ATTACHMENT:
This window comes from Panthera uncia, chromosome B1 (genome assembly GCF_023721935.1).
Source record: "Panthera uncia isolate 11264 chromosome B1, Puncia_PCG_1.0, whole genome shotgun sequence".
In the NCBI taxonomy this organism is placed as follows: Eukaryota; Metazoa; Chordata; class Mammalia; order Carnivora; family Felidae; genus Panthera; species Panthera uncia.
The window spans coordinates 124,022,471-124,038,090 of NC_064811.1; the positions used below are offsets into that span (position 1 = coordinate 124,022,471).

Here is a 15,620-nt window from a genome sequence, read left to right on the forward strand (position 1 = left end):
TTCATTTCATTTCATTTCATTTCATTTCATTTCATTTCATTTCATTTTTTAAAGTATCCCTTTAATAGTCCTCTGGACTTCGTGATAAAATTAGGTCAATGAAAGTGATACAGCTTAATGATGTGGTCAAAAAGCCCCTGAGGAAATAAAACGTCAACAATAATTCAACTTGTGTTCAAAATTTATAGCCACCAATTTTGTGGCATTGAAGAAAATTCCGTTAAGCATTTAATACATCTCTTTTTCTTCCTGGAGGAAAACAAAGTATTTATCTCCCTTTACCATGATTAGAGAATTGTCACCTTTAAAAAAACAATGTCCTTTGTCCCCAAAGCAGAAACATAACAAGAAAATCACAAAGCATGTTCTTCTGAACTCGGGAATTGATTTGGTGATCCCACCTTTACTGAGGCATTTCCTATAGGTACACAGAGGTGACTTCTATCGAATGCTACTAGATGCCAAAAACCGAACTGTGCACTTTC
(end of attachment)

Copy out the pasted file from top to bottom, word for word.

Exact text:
This window comes from Panthera uncia, chromosome B1 (genome assembly GCF_023721935.1).
Source record: "Panthera uncia isolate 11264 chromosome B1, Puncia_PCG_1.0, whole genome shotgun sequence".
In the NCBI taxonomy this organism is placed as follows: Eukaryota; Metazoa; Chordata; class Mammalia; order Carnivora; family Felidae; genus Panthera; species Panthera uncia.
The window spans coordinates 124,022,471-124,038,090 of NC_064811.1; the positions used below are offsets into that span (position 1 = coordinate 124,022,471).

Here is a 15,620-nt window from a genome sequence, read left to right on the forward strand (position 1 = left end):
TTCATTTCATTTCATTTCATTTCATTTCATTTCATTTCATTTCATTTTTTAAAGTATCCCTTTAATAGTCCTCTGGACTTCGTGATAAAATTAGGTCAATGAAAGTGATACAGCTTAATGATGTGGTCAAAAAGCCCCTGAGGAAATAAAACGTCAACAATAATTCAACTTGTGTTCAAAATTTATAGCCACCAATTTTGTGGCATTGAAGAAAATTCCGTTAAGCATTTAATACATCTCTTTTTCTTCCTGGAGGAAAACAAAGTATTTATCTCCCTTTACCATGATTAGAGAATTGTCACCTTTAAAAAAACAATGTCCTTTGTCCCCAAAGCAGAAACATAACAAGAAAATCACAAAGCATGTTCTTCTGAACTCGGGAATTGATTTGGTGATCCCACCTTTACTGAGGCATTTCCTATAGGTACACAGAGGTGACTTCTATCGAATGCTACTAGATGCCAAAAACCGAACTGTGCACTTTC